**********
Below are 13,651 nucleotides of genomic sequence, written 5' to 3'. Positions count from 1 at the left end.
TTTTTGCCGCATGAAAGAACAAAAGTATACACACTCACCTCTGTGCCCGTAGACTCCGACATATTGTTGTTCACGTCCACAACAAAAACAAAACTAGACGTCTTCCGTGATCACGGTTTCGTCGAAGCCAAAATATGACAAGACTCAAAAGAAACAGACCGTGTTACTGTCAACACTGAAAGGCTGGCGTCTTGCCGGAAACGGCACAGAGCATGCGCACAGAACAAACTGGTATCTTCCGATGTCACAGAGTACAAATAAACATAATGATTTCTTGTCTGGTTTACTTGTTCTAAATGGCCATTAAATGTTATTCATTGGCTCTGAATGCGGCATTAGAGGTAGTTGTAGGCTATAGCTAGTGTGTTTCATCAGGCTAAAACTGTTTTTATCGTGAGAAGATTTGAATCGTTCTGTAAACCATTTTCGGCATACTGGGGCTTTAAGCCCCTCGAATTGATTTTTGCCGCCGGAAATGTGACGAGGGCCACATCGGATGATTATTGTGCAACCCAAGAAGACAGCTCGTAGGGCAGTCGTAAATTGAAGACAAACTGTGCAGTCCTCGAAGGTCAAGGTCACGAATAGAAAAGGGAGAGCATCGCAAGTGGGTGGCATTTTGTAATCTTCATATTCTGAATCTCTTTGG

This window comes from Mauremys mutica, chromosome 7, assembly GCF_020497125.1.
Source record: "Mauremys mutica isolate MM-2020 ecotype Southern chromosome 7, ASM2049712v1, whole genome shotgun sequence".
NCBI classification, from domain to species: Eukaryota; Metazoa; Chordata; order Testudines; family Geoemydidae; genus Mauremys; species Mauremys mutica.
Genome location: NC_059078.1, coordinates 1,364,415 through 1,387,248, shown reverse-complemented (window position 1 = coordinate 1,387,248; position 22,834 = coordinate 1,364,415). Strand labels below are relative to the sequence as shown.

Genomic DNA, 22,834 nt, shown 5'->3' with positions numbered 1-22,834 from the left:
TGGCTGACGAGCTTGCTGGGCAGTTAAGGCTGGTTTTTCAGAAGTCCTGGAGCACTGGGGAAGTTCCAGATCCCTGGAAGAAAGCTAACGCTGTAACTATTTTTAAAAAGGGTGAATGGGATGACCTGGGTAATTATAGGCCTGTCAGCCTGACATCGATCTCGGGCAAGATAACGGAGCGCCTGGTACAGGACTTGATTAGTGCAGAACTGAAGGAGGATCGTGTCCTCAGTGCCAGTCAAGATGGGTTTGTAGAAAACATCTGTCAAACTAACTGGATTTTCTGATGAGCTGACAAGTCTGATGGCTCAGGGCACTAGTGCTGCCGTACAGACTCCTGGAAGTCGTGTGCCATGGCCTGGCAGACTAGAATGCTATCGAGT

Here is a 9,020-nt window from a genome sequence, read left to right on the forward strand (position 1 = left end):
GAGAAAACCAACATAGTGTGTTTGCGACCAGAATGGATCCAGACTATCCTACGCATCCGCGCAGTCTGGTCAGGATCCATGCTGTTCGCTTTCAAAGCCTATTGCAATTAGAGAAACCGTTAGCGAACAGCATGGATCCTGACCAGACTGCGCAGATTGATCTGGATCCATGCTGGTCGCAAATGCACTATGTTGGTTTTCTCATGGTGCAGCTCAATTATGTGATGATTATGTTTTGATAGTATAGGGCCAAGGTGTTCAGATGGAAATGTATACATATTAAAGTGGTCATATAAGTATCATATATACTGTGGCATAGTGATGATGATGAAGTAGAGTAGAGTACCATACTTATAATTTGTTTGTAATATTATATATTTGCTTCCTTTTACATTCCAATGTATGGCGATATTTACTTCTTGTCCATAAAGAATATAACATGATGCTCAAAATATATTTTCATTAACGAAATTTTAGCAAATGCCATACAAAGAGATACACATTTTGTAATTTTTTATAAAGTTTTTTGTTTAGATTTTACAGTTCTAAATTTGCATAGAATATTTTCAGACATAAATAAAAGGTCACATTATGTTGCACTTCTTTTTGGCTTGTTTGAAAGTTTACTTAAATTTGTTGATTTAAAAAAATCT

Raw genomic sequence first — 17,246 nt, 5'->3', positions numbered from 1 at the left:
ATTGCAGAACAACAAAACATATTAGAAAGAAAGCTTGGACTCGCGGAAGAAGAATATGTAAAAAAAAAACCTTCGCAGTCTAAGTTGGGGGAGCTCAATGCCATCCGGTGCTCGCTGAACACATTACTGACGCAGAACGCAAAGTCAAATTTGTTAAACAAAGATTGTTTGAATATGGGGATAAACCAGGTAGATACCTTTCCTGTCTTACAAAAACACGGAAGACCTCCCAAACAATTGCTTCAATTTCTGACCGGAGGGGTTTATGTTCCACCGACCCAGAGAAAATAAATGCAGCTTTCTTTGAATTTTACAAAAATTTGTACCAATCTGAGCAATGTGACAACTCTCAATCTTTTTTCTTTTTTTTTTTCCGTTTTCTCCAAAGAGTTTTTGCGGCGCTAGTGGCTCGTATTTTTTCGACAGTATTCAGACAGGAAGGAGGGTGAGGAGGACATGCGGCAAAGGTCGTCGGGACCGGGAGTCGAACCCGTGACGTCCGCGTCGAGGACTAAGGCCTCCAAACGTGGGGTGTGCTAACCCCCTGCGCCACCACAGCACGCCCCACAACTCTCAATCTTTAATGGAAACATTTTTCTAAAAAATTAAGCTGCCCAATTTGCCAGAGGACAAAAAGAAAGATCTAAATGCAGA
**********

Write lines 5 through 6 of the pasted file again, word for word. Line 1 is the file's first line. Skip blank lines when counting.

NCBI classification, from domain to species: Eukaryota; Metazoa; Chordata; order Testudines; family Geoemydidae; genus Mauremys; species Mauremys mutica.
Genome location: NC_059078.1, coordinates 1,364,415 through 1,387,248, shown reverse-complemented (window position 1 = coordinate 1,387,248; position 22,834 = coordinate 1,364,415). Strand labels below are relative to the sequence as shown.